Melbourne city grid
In 1837, when the Melbourne city grid was conceived, Surveyor Robert Hoddle and Governor Bourke had a grand vision for the young city. The grid was enormous – much larger than it needed to be for the population of around 4000 people.
It was not only large in scale, but its streets were almost 30 metres wide – an unusual feature of which Governor Bourke didn't approve:
I staked the main streets ninety-nine feet wide, and after having done so, I was ordered by the Governor to make them sixty-six feet wide; but upon my urging the Governor, and convincing him that wide streets were advantageous on the score of health, and convenience to the future city of Victoria, he consented to let me have my will. I therefore gave up my objection to the narrow lanes thirty-three feet wide.
– Robert Hoddle
Finn, E 1888, The Chronicles of Early Melbourne, centennial edition 1976, Vols 1–3, Heritage Publications, Melbourne Vic.
Robert Hoddle's original surveyor's chain is held in the State Library of Victoria's Pictures collection. Although it's no longer used as a unit of length, a cricket pitch is still one 'chain' long.
These lanes caused some of the grid's first problems. As the population grew and land was subdivided, the laneways – designed to give access to two or three houses – needed to service ten or more houses. They became poorly lit public urinals, rubbish tips and breeding grounds for criminals.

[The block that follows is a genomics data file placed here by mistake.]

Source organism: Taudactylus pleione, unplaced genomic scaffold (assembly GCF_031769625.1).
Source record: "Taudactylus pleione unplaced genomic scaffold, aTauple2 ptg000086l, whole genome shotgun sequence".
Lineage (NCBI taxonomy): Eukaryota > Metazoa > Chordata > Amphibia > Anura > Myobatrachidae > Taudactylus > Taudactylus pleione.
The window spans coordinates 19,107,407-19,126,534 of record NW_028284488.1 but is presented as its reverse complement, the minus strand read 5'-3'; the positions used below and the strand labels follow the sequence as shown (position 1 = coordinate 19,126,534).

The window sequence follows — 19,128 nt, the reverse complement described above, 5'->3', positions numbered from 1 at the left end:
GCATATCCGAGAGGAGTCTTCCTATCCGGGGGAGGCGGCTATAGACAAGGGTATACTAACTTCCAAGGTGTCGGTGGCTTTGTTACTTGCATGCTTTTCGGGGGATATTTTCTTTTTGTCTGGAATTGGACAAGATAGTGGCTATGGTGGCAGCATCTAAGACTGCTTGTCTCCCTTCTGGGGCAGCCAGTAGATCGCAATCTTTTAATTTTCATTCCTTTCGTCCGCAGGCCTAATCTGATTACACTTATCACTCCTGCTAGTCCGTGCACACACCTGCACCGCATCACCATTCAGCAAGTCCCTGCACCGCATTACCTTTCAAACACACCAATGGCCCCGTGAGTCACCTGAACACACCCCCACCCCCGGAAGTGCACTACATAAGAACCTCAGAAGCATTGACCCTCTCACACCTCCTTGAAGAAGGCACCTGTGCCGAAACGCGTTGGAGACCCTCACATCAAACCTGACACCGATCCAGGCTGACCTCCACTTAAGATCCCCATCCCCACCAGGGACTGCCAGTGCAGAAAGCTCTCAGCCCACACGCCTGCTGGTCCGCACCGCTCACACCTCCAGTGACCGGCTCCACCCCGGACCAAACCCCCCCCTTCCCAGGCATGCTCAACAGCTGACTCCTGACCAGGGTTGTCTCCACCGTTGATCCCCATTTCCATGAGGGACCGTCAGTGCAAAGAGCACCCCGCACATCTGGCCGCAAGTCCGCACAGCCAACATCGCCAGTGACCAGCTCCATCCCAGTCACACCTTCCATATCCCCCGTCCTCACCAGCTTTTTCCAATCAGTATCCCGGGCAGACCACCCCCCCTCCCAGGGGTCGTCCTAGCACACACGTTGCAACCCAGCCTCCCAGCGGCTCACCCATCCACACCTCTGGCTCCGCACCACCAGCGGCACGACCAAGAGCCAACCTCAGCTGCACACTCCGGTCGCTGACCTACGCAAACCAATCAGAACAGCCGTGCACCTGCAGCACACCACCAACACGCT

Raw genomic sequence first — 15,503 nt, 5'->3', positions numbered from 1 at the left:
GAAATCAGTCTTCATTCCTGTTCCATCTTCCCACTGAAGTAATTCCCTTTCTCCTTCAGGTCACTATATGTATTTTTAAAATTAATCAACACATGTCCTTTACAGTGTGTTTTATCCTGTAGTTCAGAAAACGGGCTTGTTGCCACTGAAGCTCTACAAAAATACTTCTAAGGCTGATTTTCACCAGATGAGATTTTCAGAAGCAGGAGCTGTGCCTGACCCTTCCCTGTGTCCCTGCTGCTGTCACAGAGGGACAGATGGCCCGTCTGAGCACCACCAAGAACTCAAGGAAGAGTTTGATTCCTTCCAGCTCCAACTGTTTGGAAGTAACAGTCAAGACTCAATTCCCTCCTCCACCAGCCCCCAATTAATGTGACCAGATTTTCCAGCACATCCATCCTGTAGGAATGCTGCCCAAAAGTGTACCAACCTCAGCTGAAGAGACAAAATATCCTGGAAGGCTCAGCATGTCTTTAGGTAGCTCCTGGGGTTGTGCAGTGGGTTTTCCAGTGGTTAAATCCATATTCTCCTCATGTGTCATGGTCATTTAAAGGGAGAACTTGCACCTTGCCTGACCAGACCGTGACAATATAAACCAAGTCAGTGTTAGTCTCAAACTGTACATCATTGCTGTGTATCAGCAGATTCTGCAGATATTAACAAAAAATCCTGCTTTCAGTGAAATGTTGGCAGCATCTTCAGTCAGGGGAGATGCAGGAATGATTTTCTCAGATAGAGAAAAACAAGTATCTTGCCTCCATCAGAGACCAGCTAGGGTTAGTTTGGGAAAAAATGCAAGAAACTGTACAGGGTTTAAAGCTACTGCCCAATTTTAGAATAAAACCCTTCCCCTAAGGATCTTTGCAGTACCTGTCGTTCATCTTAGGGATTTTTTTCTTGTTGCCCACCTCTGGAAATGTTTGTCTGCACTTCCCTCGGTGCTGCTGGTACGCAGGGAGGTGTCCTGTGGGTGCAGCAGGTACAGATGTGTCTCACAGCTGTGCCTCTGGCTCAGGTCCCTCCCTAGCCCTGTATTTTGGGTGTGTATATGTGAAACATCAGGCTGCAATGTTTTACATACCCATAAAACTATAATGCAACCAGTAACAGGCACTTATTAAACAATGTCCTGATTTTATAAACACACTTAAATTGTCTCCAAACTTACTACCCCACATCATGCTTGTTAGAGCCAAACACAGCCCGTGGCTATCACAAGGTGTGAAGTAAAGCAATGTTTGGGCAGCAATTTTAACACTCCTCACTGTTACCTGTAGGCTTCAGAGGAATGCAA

Another problem was that when Hoddle planned the grid, he ignored the existing physical landscape and the homes of people already living in the settlement. Some people found that after Hoddle's survey, their house was in the middle of a major street.
Hoddle also ignored the physical terrain, which meant that streets like Elizabeth Street – which followed the path of a natural waterway – flooded regularly:
One dry morning, while I was waiting my turn for letters at the Post Office on a mail day, I was startled by seeing a great tidal wave rolling along Elizabeth Street [...] I got up the ornamental base of one of the pillars and clung there, with the water dashing over my waist, while some less fortunate ones were swept away.
– Nisbet, 1891
Brown-May, A 1998, Melbourne street life: the itinerary of our days, Australian Scholarly Publishing, Kew, Vic.
This quote is taken from a secondary source which looks at social history, a discipline that uses newspapers, images, letters and diaries to study the lives of everyday people.
Despite its problems, the grid became an iconic feature of the city of Melbourne. Hoddle's vision of wide streets and simple geometry may have been unpopular in 1837, but his grid is still a symbol of settlers' grand ambitions for Melbourne.